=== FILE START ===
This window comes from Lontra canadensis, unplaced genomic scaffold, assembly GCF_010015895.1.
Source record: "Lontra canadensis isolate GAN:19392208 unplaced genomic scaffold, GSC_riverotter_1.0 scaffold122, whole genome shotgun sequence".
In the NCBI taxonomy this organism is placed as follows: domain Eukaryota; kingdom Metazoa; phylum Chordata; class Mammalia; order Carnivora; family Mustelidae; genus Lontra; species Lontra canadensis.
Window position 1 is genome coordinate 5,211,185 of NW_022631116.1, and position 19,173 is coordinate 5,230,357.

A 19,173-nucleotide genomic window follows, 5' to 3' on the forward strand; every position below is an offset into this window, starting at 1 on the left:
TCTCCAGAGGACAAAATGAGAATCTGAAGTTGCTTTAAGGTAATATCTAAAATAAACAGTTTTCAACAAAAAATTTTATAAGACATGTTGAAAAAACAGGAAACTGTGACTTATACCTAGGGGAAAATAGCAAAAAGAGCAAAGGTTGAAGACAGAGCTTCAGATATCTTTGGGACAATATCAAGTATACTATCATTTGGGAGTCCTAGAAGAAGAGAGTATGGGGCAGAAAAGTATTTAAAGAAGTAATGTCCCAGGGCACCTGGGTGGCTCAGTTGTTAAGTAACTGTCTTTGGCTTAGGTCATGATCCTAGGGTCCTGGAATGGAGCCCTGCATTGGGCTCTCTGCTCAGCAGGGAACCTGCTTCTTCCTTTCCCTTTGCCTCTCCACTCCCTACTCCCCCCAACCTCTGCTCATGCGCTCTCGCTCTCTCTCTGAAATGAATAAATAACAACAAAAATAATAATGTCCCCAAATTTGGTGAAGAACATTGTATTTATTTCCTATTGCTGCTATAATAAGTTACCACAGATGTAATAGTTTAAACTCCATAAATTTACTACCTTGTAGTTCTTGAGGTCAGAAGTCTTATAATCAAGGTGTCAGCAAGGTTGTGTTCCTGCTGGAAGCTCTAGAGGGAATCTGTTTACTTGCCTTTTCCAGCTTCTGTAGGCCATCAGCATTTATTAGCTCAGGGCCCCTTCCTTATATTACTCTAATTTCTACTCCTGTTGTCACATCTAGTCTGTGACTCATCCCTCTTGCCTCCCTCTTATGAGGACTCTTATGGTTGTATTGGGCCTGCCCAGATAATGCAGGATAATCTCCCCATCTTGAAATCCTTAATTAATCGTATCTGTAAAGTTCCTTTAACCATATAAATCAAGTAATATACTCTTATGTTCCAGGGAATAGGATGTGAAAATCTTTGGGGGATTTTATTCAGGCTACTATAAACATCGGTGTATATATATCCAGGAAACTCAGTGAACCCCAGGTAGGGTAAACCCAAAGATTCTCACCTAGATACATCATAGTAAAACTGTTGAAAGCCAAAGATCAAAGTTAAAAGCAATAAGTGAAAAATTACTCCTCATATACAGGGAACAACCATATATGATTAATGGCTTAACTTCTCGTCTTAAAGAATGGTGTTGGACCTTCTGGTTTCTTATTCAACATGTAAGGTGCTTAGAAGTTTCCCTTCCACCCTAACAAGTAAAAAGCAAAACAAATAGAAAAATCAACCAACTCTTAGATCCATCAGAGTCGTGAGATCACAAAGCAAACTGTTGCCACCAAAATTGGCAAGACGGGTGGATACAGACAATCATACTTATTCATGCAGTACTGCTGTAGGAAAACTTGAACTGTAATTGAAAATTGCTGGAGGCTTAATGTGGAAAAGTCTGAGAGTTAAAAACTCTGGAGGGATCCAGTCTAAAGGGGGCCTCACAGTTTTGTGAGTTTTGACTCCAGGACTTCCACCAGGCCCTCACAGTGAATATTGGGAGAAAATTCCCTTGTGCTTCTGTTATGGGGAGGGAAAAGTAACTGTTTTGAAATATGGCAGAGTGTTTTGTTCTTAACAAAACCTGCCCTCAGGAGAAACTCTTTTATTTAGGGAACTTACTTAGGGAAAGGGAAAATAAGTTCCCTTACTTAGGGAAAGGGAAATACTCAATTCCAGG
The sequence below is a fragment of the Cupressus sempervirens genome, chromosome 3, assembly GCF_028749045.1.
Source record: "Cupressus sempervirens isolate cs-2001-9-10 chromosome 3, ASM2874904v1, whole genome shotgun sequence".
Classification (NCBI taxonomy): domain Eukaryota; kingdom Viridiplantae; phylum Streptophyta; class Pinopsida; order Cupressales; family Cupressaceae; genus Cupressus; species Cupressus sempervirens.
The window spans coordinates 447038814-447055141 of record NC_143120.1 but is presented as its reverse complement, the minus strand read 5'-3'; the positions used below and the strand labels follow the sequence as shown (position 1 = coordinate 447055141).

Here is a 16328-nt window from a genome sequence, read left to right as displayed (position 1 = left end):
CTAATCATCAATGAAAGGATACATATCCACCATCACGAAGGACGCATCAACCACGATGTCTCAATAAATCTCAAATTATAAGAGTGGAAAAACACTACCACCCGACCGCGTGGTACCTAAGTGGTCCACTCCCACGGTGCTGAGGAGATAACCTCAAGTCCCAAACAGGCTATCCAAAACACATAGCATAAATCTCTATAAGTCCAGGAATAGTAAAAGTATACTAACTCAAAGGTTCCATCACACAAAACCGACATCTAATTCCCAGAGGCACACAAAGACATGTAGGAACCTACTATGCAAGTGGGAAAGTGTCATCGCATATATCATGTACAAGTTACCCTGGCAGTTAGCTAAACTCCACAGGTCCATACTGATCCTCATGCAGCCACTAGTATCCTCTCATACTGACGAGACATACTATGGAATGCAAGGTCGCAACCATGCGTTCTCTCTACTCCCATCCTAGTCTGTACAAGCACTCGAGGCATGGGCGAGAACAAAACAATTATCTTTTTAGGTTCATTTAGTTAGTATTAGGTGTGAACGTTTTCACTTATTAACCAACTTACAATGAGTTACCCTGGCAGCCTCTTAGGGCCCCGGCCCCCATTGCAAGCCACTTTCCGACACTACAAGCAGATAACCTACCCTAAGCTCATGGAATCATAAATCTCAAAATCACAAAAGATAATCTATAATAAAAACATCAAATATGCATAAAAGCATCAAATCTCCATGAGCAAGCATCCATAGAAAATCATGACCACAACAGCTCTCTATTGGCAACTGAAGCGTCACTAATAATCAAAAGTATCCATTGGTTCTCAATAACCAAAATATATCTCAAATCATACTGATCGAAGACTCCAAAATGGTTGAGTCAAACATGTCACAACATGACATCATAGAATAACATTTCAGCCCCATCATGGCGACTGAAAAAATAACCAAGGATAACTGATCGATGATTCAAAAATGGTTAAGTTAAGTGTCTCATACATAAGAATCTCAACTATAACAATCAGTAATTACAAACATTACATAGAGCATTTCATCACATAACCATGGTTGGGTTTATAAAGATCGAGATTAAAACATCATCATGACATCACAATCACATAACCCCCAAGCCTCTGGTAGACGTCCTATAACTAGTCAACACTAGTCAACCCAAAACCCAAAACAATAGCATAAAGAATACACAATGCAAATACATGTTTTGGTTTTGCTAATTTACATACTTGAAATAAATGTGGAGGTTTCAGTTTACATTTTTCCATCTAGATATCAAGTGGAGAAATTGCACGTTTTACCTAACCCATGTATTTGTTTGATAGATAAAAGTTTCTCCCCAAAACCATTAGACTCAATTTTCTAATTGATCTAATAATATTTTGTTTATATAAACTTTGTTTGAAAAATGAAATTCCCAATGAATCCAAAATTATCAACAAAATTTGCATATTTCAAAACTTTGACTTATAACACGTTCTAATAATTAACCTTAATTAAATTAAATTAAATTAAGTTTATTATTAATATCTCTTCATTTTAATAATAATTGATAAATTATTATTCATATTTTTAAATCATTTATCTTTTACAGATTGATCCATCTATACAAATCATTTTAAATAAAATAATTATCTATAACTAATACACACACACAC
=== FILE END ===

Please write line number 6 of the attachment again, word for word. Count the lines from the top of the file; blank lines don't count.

TCTCCAGAGGACAAAATGAGAATCTGAAGTTGCTTTAAGGTAATATCTAAAATAAACAGTTTTCAACAAAAAATTTTATAAGACATGTTGAAAAAACAGGAAACTGTGACTTATACCTAGGGGAAAATAGCAAAAAGAGCAAAGGTTGAAGACAGAGCTTCAGATATCTTTGGGACAATATCAAGTATACTATCATTTGGGAGTCCTAGAAGAAGAGAGTATGGGGCAGAAAAGTATTTAAAGAAGTAATGTCCCAGGGCACCTGGGTGGCTCAGTTGTTAAGTAACTGTCTTTGGCTTAGGTCATGATCCTAGGGTCCTGGAATGGAGCCCTGCATTGGGCTCTCTGCTCAGCAGGGAACCTGCTTCTTCCTTTCCCTTTGCCTCTCCACTCCCTACTCCCCCCAACCTCTGCTCATGCGCTCTCGCTCTCTCTCTGAAATGAATAAATAACAACAAAAATAATAATGTCCCCAAATTTGGTGAAGAACATTGTATTTATTTCCTATTGCTGCTATAATAAGTTACCACAGATGTAATAGTTTAAACTCCATAAATTTACTACCTTGTAGTTCTTGAGGTCAGAAGTCTTATAATCAAGGTGTCAGCAAGGTTGTGTTCCTGCTGGAAGCTCTAGAGGGAATCTGTTTACTTGCCTTTTCCAGCTTCTGTAGGCCATCAGCATTTATTAGCTCAGGGCCCCTTCCTTATATTACTCTAATTTCTACTCCTGTTGTCACATCTAGTCTGTGACTCATCCCTCTTGCCTCCCTCTTATGAGGACTCTTATGGTTGTATTGGGCCTGCCCAGATAATGCAGGATAATCTCCCCATCTTGAAATCCTTAATTAATCGTATCTGTAAAGTTCCTTTAACCATATAAATCAAGTAATATACTCTTATGTTCCAGGGAATAGGATGTGAAAATCTTTGGGGGATTTTATTCAGGCTACTATAAACATCGGTGTATATATATCCAGGAAACTCAGTGAACCCCAGGTAGGGTAAACCCAAAGATTCTCACCTAGATACATCATAGTAAAACTGTTGAAAGCCAAAGATCAAAGTTAAAAGCAATAAGTGAAAAATTACTCCTCATATACAGGGAACAACCATATATGATTAATGGCTTAACTTCTCGTCTTAAAGAATGGTGTTGGACCTTCTGGTTTCTTATTCAACATGTAAGGTGCTTAGAAGTTTCCCTTCCACCCTAACAAGTAAAAAGCAAAACAAATAGAAAAATCAACCAACTCTTAGATCCATCAGAGTCGTGAGATCACAAAGCAAACTGTTGCCACCAAAATTGGCAAGACGGGTGGATACAGACAATCATACTTATTCATGCAGTACTGCTGTAGGAAAACTTGAACTGTAATTGAAAATTGCTGGAGGCTTAATGTGGAAAAGTCTGAGAGTTAAAAACTCTGGAGGGATCCAGTCTAAAGGGGGCCTCACAGTTTTGTGAGTTTTGACTCCAGGACTTCCACCAGGCCCTCACAGTGAATATTGGGAGAAAATTCCCTTGTGCTTCTGTTATGGGGAGGGAAAAGTAACTGTTTTGAAATATGGCAGAGTGTTTTGTTCTTAACAAAACCTGCCCTCAGGAGAAACTCTTTTATTTAGGGAACTTACTTAGGGAAAGGGAAAATAAGTTCCCTTACTTAGGGAAAGGGAAATACTCAATTCCAGG